The Zombie Note - Just One Of The Many Problems With Deed In Lieu or Negotiations With Banks

June 19th, 2011 · Foreclosure (Sorry, you’re going to have to slog through a long post here before you get to the real article down at the bottom) Mainstream press and the rest of America is starting to pick up on one of the biggest problems that exist now within our entire finance and court systems….the binding body of law know officially as the Uniform Commercial Code. The code governs just about every commercial transaction and especially mortgage finance….not the actual mortgage, that’s covered by our ancient real property laws, but the note which is (theoretically at least) tied inextricably to the mortgage. Now here’s the problem. For years, experienced defense practitioners have been arguing that the Plaintiffs in these cases lack the standing to pursue foreclosure…(especially important when the plaintiff does not come to court with the original note). The banking industry told the Florida Supreme Court: The reason “many firms file lost note counts as a standard alternative pleading in the complaint” is because the physical document was deliberately eliminated to avoid confusion immediately upon its conversion to an electronic file. (full doc here) But no one really knows what happened to many of these notes. I’m sure some were destroyed, but others are floating around, in the stream of commerce, being pledged and securitized and stolen. The most disturbing fact (not an allegation, a truly disturbing documentation of a systemic problem) is detailed in a recent appellate case that was released by Florida’s Fourth District Court of Appeals, Johnston v. Hudlett. This case is most disturbing because what it details is a pattern and practice where the court actually releases the note back to the Plaintiff after a foreclosure judgment is granted: We are, however, concerned of what appears to b e a practice in Broward County of the clerk’s office returning exhibits immediately after the end of a trial, to the attorneys for the parties who introduced such exhibits. We do not know if this is at the direction of the judges or simply a practice of the clerk’s office. Nevertheless, it is in violation of Rule of Judicial Administration 2.430(f)(2) which requires that the clerk retain all exhibits until 90 days after the judgment becomes final, which means after a final judgment is entered and the time for appeal has expired or an appeal has been taken and disposed of. The clerk has no authority to release exhibits to the parties prior to that time. Otherwise,

should an appeal be filed the appellate court would not have access to exhibits. Now why oh why are our friends the bankers asking for the courts to return “their” (standing=who knows who really owns is) original notes? I’m sure they’ve got a perfectly innocent and reasonable explanation for this….but this is a real problem. I’ve previously written about the ancient Supreme Court case Scott v. Taylor and the current authority for the proposition that a Plaintiff must be in possession of the original promissory note to enforce it. Our friends tried to get around this with the practice of submitting lost note affidavits, but given what we know about the document mills and the foreclosure mills, these affidavits should be treated as inherently unreliable and rejected. In fact, the vast majority of these so called, “lost note affidavits” fail the basic, black and white requirement of the affidavit because they are not signed by the person or entity that actually lost the note. Here’s the deal, for a lost note affidavit to even past the “hmm, maybe this affidavit has some element of reliability test”, the person signing the affidavit must be the one who actually has first hand knowledge of the fact sworn to in the affidavit…..but that’s not what these affidavits say. The Uniform Commercial Code specifies that the affiant must state: “The note was in my care, control and custody and now it’s lost. I made a diligent search to find it including looking for it where I last left it, but it ain’t there, I lost it. I’ll make a deal with you…because I know I lost it if anyone pops up later and says they found it, I will defend you against their claim” Instead, virtually every affidavit says, more or less, “I have no idea whether a note actually existed or what in the world happened to it but someone put this affidavit in front of me (along with 5,000 others I’ve got to sign today) and it says my company had this note and someone, somewhere in this company actually looked for it, but we cannot find it, so it’s lost. I’m pretty sure you can trust my word and this affidavit because someone printed this form up and told me to sign it and they cut my paycheck pretty regularly so you can trust them.” But back to the whole note and lost note thing. I’m sure there’s no problem here. It was just a paperwork glitch (that’s been going on for years now) and our friends at the banks will be able to ‘splain to us where these original notes are and who actually “owns and/or holds and/or has the rights to enforce the note” (love all that mishmash of contradictions) …. I’m sure this will all be alright. We should just trust the banks. And while we’re all busy trusting the banks, let’s start going after all those nutty foreclosure defense lawyers who are busy filing all those frivolous pleadings and defenses and wasting the court’s time with questions like standing and capacity and authentication. Yep, that’s what we should do.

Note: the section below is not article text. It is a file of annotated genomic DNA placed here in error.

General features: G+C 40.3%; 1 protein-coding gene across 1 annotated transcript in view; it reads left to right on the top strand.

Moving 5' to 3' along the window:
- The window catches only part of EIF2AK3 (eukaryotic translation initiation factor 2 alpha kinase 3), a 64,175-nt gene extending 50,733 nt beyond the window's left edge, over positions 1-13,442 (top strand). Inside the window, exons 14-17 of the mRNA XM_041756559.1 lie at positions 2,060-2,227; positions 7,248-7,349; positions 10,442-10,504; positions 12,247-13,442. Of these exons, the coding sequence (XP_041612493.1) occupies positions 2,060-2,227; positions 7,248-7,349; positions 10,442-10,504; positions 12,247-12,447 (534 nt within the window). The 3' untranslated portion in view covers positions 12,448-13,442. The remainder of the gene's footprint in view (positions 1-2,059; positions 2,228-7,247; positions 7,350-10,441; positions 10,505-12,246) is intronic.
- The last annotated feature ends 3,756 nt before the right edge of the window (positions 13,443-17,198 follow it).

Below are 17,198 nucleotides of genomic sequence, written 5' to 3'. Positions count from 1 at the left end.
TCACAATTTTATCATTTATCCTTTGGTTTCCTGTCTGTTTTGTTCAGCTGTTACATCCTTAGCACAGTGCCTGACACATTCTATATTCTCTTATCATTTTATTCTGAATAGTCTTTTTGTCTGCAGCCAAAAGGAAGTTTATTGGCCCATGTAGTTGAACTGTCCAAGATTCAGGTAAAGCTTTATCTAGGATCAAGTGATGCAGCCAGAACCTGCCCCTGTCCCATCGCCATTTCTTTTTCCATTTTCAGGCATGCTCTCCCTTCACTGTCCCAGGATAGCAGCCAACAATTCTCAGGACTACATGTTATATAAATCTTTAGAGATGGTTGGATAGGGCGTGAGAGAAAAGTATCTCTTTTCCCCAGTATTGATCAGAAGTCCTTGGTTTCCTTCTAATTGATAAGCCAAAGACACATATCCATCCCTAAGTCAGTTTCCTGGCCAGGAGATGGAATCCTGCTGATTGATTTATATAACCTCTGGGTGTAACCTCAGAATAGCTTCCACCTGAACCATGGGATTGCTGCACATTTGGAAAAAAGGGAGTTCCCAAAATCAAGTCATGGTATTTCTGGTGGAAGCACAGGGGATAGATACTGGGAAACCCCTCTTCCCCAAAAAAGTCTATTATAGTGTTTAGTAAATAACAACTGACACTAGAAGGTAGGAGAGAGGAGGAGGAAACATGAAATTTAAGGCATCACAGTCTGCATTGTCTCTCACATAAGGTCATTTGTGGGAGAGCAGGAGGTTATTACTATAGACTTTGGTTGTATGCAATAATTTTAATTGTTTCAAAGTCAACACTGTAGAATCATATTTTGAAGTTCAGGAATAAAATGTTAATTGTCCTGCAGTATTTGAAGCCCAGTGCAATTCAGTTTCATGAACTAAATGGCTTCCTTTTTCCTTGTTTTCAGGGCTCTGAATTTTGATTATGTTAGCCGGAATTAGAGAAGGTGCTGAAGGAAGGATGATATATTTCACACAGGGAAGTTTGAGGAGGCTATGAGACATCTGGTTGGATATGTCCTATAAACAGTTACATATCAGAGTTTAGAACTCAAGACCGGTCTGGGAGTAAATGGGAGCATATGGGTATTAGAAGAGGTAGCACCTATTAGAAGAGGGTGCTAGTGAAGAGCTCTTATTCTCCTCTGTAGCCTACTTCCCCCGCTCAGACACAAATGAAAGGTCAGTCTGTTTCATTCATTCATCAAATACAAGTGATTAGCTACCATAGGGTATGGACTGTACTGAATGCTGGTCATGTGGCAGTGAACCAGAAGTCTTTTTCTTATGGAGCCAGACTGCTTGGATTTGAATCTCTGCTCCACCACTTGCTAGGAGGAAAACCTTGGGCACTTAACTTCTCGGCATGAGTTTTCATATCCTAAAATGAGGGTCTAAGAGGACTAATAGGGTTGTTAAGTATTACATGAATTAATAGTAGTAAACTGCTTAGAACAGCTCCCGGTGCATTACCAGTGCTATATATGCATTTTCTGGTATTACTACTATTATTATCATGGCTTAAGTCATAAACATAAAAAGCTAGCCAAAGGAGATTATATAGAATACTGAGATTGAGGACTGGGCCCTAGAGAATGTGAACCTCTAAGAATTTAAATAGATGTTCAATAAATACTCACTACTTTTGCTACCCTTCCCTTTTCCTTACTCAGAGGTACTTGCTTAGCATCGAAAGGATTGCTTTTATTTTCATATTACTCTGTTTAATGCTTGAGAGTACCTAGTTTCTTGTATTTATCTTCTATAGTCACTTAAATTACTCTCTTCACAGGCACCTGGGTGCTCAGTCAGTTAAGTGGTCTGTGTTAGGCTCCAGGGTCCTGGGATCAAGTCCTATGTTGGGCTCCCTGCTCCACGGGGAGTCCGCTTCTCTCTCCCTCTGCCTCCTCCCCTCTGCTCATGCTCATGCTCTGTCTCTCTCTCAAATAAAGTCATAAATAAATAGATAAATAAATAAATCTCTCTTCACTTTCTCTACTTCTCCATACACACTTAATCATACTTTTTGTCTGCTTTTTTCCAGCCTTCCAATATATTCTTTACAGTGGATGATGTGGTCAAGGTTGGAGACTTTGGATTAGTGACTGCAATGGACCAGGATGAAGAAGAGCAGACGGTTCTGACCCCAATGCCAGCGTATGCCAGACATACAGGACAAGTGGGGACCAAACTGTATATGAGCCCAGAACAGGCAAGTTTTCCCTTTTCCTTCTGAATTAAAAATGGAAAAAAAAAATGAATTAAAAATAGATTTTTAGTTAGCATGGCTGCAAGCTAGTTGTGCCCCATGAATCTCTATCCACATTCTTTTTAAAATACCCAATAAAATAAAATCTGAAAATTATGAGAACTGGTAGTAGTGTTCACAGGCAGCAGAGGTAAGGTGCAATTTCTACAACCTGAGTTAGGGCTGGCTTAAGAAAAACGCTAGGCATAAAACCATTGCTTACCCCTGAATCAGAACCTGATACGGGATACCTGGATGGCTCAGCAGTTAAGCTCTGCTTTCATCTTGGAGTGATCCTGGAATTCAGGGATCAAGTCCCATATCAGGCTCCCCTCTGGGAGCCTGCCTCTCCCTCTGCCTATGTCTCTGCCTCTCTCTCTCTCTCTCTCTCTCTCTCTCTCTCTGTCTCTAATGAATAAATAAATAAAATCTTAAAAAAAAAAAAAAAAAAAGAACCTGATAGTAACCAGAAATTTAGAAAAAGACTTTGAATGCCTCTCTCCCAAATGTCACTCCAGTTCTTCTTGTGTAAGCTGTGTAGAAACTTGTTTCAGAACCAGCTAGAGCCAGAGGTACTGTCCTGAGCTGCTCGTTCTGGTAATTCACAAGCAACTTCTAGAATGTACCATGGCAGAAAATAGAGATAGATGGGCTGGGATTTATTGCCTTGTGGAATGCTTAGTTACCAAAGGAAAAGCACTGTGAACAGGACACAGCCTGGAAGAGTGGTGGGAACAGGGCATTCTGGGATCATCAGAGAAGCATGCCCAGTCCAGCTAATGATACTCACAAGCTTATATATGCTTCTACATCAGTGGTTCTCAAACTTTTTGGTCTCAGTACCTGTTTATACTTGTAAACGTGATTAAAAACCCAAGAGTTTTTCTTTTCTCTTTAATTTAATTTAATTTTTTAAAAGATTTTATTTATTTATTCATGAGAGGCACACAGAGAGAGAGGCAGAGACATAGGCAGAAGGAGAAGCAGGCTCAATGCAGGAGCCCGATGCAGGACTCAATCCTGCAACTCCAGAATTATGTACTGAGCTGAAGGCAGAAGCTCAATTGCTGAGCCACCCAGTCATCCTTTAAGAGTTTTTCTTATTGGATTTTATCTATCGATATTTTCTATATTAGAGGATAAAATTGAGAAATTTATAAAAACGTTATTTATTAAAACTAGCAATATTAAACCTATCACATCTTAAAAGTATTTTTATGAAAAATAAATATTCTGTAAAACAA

Zombie Note Post Matt Weidner Esq.

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